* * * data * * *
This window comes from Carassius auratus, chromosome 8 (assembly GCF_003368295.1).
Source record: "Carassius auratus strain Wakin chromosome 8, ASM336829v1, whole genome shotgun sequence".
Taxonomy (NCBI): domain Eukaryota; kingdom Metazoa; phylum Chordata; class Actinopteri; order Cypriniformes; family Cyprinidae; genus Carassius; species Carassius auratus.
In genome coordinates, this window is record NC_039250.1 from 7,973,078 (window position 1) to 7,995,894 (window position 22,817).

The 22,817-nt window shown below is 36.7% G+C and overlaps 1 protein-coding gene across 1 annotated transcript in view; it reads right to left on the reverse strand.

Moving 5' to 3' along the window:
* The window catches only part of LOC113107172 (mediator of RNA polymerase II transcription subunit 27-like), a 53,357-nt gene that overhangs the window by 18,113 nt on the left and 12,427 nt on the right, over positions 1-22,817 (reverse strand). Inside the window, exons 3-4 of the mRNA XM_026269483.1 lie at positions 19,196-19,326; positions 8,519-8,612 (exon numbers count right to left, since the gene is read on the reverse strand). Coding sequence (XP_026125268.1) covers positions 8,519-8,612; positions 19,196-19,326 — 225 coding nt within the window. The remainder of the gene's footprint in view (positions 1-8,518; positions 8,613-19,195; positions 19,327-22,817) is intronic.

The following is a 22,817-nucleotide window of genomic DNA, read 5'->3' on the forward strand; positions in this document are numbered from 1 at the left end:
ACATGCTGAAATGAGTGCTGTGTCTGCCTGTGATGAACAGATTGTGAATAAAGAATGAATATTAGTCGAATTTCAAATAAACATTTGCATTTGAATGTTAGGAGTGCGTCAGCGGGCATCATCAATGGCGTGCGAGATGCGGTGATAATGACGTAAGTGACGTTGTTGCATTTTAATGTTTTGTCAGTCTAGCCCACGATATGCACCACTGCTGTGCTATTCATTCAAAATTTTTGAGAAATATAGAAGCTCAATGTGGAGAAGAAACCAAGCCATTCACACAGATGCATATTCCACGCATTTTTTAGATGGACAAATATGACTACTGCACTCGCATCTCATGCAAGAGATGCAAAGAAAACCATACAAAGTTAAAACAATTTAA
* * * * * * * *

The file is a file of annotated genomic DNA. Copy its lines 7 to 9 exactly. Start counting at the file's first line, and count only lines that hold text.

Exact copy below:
* The window catches only part of LOC113107172 (mediator of RNA polymerase II transcription subunit 27-like), a 53,357-nt gene that overhangs the window by 18,113 nt on the left and 12,427 nt on the right, over positions 1-22,817 (reverse strand). Inside the window, exons 3-4 of the mRNA XM_026269483.1 lie at positions 19,196-19,326; positions 8,519-8,612 (exon numbers count right to left, since the gene is read on the reverse strand). Coding sequence (XP_026125268.1) covers positions 8,519-8,612; positions 19,196-19,326 — 225 coding nt within the window. The remainder of the gene's footprint in view (positions 1-8,518; positions 8,613-19,195; positions 19,327-22,817) is intronic.

The following is a 22,817-nucleotide window of genomic DNA, read 5'->3' on the forward strand; positions in this document are numbered from 1 at the left end:
ACATGCTGAAATGAGTGCTGTGTCTGCCTGTGATGAACAGATTGTGAATAAAGAATGAATATTAGTCGAATTTCAAATAAACATTTGCATTTGAATGTTAGGAGTGCGTCAGCGGGCATCATCAATGGCGTGCGAGATGCGGTGATAATGACGTAAGTGACGTTGTTGCATTTTAATGTTTTGTCAGTCTAGCCCACGATATGCACCACTGCTGTGCTATTCATTCAAAATTTTTGAGAAATATAGAAGCTCAATGTGGAGAAGAAACCAAGCCATTCACACAGATGCATATTCCACGCATTTTTTAGATGGACAAATATGACTACTGCACTCGCATCTCATGCAAGAGATGCAAAGAAAACCATACAAAGTTAAAACAATTTAA